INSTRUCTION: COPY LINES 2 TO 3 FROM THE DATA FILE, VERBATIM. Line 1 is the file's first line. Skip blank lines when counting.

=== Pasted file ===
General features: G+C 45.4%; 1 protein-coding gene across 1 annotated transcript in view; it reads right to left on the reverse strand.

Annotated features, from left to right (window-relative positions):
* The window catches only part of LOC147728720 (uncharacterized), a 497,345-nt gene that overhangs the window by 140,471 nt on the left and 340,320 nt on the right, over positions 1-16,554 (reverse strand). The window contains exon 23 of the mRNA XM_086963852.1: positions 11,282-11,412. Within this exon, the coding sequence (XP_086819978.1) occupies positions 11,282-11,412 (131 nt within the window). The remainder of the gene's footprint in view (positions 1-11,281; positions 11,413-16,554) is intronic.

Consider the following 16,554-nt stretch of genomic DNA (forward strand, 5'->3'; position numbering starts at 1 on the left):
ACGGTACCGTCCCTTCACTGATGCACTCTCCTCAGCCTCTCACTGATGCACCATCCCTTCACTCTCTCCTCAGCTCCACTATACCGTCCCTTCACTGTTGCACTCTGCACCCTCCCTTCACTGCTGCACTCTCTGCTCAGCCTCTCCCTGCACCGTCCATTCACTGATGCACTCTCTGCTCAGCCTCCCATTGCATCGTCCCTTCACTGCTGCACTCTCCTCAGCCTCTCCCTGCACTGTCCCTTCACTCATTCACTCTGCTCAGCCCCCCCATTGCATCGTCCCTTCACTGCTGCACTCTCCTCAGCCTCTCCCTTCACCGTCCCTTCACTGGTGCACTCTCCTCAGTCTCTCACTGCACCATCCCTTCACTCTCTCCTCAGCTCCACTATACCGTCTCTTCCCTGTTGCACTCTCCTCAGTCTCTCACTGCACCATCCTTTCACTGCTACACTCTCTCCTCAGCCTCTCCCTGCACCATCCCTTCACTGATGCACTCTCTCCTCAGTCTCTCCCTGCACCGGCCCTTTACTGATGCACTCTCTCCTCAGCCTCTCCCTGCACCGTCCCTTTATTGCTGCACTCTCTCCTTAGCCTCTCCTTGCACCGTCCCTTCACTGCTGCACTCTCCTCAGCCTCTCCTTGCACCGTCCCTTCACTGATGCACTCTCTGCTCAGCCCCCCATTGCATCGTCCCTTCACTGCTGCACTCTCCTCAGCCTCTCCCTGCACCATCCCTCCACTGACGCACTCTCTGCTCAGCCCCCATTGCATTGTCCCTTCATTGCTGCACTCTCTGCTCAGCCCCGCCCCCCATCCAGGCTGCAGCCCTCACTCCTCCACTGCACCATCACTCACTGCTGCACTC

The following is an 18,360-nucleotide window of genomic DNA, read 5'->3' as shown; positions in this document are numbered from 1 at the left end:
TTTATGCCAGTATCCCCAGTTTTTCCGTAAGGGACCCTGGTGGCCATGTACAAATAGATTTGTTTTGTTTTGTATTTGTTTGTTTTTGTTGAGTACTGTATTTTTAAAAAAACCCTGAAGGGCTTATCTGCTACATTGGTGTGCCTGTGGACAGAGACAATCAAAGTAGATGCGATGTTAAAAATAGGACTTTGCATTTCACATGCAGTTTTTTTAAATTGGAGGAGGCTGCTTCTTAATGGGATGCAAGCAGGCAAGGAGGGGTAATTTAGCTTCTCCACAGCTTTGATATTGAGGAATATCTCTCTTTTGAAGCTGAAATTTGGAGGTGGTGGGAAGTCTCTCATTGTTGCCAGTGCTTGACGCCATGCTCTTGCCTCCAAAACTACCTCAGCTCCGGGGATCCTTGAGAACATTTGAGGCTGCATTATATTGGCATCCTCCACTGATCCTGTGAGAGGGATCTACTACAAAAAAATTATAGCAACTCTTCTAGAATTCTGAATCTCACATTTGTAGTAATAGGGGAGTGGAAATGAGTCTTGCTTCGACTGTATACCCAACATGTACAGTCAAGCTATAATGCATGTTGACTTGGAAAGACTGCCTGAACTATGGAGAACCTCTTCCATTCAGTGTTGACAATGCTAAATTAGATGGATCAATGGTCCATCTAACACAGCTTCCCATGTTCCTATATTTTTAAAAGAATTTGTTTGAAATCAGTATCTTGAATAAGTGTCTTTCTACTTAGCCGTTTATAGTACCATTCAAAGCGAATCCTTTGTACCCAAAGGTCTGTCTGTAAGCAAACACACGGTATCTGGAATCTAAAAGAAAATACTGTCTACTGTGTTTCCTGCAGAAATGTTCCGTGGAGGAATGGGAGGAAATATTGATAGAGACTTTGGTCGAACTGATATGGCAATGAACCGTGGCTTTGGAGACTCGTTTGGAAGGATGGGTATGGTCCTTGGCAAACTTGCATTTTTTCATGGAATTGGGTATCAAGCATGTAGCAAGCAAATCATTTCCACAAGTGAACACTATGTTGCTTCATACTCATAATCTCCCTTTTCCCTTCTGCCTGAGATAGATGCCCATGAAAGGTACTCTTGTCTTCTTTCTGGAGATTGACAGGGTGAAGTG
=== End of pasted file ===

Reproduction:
Annotated features, from left to right (window-relative positions):
* The window catches only part of LOC147728720 (uncharacterized), a 497,345-nt gene that overhangs the window by 140,471 nt on the left and 340,320 nt on the right, over positions 1-16,554 (reverse strand). The window contains exon 23 of the mRNA XM_086963852.1: positions 11,282-11,412. Within this exon, the coding sequence (XP_086819978.1) occupies positions 11,282-11,412 (131 nt within the window). The remainder of the gene's footprint in view (positions 1-11,281; positions 11,413-16,554) is intronic.